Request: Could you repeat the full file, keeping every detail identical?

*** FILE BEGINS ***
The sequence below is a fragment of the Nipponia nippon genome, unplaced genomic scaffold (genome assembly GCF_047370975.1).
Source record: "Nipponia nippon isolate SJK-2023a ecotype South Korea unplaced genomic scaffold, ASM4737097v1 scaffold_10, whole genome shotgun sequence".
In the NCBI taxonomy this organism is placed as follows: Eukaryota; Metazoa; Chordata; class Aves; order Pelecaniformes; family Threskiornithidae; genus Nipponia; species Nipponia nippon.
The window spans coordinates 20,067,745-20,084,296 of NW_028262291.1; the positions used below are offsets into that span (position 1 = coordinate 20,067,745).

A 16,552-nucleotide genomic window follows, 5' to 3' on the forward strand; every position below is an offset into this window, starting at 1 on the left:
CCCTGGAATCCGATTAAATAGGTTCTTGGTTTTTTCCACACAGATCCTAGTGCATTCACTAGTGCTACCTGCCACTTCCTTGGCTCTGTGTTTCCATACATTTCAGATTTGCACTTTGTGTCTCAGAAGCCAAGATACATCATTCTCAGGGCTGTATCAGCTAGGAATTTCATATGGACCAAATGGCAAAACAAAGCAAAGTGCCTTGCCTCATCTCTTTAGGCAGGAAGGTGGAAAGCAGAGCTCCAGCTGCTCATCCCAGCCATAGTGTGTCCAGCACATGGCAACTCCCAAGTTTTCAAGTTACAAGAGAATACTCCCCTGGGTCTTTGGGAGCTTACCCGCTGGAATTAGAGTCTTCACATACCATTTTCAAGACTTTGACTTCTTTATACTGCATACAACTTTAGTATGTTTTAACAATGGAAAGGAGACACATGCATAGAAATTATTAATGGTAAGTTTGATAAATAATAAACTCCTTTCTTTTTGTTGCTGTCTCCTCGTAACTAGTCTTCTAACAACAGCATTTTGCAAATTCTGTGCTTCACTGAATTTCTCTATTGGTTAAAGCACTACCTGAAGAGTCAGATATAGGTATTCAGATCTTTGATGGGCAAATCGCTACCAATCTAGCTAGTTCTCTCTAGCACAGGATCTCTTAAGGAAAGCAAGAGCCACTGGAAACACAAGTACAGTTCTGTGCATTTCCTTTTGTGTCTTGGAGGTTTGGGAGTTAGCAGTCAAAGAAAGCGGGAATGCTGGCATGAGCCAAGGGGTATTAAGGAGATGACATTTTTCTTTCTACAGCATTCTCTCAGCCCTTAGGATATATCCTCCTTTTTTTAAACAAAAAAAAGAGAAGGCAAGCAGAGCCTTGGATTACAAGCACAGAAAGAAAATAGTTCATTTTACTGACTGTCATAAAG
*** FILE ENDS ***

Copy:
The sequence below is a fragment of the Nipponia nippon genome, unplaced genomic scaffold (genome assembly GCF_047370975.1).
Source record: "Nipponia nippon isolate SJK-2023a ecotype South Korea unplaced genomic scaffold, ASM4737097v1 scaffold_10, whole genome shotgun sequence".
In the NCBI taxonomy this organism is placed as follows: Eukaryota; Metazoa; Chordata; class Aves; order Pelecaniformes; family Threskiornithidae; genus Nipponia; species Nipponia nippon.
The window spans coordinates 20,067,745-20,084,296 of NW_028262291.1; the positions used below are offsets into that span (position 1 = coordinate 20,067,745).

A 16,552-nucleotide genomic window follows, 5' to 3' on the forward strand; every position below is an offset into this window, starting at 1 on the left:
CCCTGGAATCCGATTAAATAGGTTCTTGGTTTTTTCCACACAGATCCTAGTGCATTCACTAGTGCTACCTGCCACTTCCTTGGCTCTGTGTTTCCATACATTTCAGATTTGCACTTTGTGTCTCAGAAGCCAAGATACATCATTCTCAGGGCTGTATCAGCTAGGAATTTCATATGGACCAAATGGCAAAACAAAGCAAAGTGCCTTGCCTCATCTCTTTAGGCAGGAAGGTGGAAAGCAGAGCTCCAGCTGCTCATCCCAGCCATAGTGTGTCCAGCACATGGCAACTCCCAAGTTTTCAAGTTACAAGAGAATACTCCCCTGGGTCTTTGGGAGCTTACCCGCTGGAATTAGAGTCTTCACATACCATTTTCAAGACTTTGACTTCTTTATACTGCATACAACTTTAGTATGTTTTAACAATGGAAAGGAGACACATGCATAGAAATTATTAATGGTAAGTTTGATAAATAATAAACTCCTTTCTTTTTGTTGCTGTCTCCTCGTAACTAGTCTTCTAACAACAGCATTTTGCAAATTCTGTGCTTCACTGAATTTCTCTATTGGTTAAAGCACTACCTGAAGAGTCAGATATAGGTATTCAGATCTTTGATGGGCAAATCGCTACCAATCTAGCTAGTTCTCTCTAGCACAGGATCTCTTAAGGAAAGCAAGAGCCACTGGAAACACAAGTACAGTTCTGTGCATTTCCTTTTGTGTCTTGGAGGTTTGGGAGTTAGCAGTCAAAGAAAGCGGGAATGCTGGCATGAGCCAAGGGGTATTAAGGAGATGACATTTTTCTTTCTACAGCATTCTCTCAGCCCTTAGGATATATCCTCCTTTTTTTAAACAAAAAAAAGAGAAGGCAAGCAGAGCCTTGGATTACAAGCACAGAAAGAAAATAGTTCATTTTACTGACTGTCATAAAG